Also, Soyinka writes his poem from the subject’s point of view as a means of humanizing the character. The concept of _Abiku_ is usually explained as an other- worldly phenomenon, which made it easier for a lot of people to disassociate themselves with the idea. However, Soyinka writes his poem in first person in order to make known to people the fact that _Abiku_ children do exist and they are, in fact, human beings. He brings the _Abiku_ child to the forefront and though the rhetoric is tinged with superstitions and cultural traditions, the fact that it is being told from the child’s perspective is a humanizing effort.

There is no doubt that the poem emphasizes cultural and spiritual notions, especially through the child, however, the poem’s use of words like “Mothers” (line 26) paints a human picture in the minds of the readers. The juxtaposition of spiritual and human language used in the poem lets the readers know that both the spiritual and the human are present in this _Abiku_ child. Therefore, the poet brings to light the idea that the spiritual i.e. traditional and the human i.e. rational can exist and coincide with one another. He is saying that African culture can exist side by side with western culture and one doesn’t have to diminish the other, which is the direct opposite of what was preached by European missionaries.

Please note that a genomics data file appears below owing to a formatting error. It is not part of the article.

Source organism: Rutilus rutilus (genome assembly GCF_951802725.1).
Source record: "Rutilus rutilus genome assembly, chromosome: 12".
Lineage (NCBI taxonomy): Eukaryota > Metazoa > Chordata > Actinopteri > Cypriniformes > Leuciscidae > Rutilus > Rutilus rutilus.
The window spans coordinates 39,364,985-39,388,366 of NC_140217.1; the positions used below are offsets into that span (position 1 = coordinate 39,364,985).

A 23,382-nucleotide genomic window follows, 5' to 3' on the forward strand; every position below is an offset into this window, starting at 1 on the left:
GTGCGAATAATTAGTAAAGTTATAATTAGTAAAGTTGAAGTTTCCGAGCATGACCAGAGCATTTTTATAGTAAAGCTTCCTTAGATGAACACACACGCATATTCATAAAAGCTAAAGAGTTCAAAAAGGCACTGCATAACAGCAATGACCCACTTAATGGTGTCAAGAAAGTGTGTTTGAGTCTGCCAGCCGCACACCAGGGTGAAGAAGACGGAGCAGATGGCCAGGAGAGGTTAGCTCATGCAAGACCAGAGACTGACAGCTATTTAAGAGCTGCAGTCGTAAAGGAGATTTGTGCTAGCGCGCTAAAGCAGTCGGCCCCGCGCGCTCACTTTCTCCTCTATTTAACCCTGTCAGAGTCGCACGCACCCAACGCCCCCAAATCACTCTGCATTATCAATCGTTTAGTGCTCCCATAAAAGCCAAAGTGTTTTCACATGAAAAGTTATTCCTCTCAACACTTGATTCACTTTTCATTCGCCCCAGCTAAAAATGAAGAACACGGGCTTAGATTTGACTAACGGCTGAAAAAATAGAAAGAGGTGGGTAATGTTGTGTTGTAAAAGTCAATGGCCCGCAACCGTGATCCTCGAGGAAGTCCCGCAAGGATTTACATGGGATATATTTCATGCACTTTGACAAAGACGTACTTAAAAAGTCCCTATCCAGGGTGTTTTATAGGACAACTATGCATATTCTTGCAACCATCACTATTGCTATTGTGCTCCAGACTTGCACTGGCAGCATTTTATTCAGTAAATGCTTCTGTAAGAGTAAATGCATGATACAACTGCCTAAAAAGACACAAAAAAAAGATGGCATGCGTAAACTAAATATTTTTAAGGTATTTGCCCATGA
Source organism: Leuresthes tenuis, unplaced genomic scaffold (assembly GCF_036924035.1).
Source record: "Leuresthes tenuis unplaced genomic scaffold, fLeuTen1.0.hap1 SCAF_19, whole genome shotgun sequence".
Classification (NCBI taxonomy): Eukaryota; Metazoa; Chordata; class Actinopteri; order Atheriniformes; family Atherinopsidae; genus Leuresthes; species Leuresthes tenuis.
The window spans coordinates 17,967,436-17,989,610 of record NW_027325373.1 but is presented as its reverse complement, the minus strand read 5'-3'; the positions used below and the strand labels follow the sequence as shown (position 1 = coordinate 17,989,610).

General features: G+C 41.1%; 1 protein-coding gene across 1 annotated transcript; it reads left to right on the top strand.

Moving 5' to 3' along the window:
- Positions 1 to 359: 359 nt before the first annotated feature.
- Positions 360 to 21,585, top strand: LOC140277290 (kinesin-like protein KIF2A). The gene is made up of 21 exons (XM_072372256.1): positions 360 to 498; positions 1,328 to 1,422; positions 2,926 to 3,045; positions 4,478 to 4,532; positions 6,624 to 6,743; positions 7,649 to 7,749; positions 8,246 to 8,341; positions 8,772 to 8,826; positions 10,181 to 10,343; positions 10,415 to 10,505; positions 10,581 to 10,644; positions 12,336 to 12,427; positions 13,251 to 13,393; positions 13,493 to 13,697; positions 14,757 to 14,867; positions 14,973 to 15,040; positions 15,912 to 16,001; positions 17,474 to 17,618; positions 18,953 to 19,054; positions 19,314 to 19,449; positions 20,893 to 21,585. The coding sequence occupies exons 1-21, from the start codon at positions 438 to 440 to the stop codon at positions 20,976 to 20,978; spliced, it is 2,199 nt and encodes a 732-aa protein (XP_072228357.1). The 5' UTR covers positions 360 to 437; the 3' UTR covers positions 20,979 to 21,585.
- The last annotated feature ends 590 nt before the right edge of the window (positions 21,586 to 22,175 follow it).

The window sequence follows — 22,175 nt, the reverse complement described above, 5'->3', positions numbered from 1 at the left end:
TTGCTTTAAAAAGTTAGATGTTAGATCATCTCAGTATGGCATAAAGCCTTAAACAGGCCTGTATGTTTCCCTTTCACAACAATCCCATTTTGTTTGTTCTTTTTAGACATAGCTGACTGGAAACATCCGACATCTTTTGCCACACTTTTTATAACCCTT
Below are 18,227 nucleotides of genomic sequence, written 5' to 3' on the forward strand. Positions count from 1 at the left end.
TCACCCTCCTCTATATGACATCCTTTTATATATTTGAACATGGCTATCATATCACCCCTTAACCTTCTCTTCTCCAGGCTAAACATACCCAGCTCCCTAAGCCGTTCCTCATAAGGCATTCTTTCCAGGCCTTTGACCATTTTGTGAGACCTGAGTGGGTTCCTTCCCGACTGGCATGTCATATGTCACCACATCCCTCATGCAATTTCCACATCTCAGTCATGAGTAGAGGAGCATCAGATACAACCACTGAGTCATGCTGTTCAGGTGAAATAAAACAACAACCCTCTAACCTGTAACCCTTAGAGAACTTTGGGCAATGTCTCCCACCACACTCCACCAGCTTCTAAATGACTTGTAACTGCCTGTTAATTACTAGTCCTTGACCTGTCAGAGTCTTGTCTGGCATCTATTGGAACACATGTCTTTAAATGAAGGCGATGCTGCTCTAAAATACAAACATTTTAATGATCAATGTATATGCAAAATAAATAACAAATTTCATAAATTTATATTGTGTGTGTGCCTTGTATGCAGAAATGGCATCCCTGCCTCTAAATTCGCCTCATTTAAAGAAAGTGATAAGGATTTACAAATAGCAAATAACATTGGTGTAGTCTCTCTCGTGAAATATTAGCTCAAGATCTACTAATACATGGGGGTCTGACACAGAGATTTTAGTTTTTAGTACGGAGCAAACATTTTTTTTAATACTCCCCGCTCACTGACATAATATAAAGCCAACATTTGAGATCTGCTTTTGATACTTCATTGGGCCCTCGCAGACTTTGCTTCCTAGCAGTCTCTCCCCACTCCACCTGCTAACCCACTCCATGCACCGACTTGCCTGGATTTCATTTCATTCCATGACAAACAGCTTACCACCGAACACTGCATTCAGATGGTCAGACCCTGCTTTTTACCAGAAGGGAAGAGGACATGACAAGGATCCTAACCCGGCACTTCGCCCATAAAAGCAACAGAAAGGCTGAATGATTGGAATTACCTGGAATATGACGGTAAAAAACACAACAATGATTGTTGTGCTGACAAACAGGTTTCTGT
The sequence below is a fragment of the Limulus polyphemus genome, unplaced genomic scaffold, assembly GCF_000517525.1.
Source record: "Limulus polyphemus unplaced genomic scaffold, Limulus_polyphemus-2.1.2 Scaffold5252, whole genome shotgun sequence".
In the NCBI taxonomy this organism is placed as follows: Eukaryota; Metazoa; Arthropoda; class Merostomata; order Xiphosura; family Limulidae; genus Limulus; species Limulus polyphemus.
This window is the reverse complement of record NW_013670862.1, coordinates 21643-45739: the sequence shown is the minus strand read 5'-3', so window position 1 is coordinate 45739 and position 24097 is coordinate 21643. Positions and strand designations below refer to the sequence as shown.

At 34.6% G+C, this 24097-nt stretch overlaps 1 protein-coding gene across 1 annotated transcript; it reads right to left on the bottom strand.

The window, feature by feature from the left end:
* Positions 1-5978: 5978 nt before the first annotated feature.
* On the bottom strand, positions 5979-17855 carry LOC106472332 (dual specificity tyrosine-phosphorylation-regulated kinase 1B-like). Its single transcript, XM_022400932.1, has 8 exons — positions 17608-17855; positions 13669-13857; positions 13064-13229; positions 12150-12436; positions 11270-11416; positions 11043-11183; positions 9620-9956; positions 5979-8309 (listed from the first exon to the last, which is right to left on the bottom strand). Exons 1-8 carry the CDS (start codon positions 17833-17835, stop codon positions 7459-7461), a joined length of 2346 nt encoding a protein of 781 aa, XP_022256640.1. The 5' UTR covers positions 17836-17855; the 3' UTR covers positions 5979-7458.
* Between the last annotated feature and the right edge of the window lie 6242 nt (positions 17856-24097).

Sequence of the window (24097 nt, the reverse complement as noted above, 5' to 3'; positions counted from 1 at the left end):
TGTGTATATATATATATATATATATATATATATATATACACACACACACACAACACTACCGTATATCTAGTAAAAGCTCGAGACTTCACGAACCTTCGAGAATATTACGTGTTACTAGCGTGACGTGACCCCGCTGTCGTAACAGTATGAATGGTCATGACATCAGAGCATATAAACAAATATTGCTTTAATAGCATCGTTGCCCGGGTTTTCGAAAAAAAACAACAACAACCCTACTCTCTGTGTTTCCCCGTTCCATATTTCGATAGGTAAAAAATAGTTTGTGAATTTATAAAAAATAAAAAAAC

Also, it is important to note that these two poets as well as most African writers are invested in the concept of Africanism. Keeping African cultures alive is important and we see the poets using their poems to remind Africans and the world in general that African culture still exists and has not been destroyed by urbanization. Oral traditions have never been completely accepted as adequate sources with which to make any kinds of analyses because of the fickle nature of the human memory and so, writing these poems allows the poets show the readers that the culture is still there and these stories and beliefs have not been forgotten. It was important for Africans in historical times to repeatedly acknowledge the oral traditions so they would not forget any parts of it and this is also one of the reasons why African writers usually add some elements of oral tradition into their works.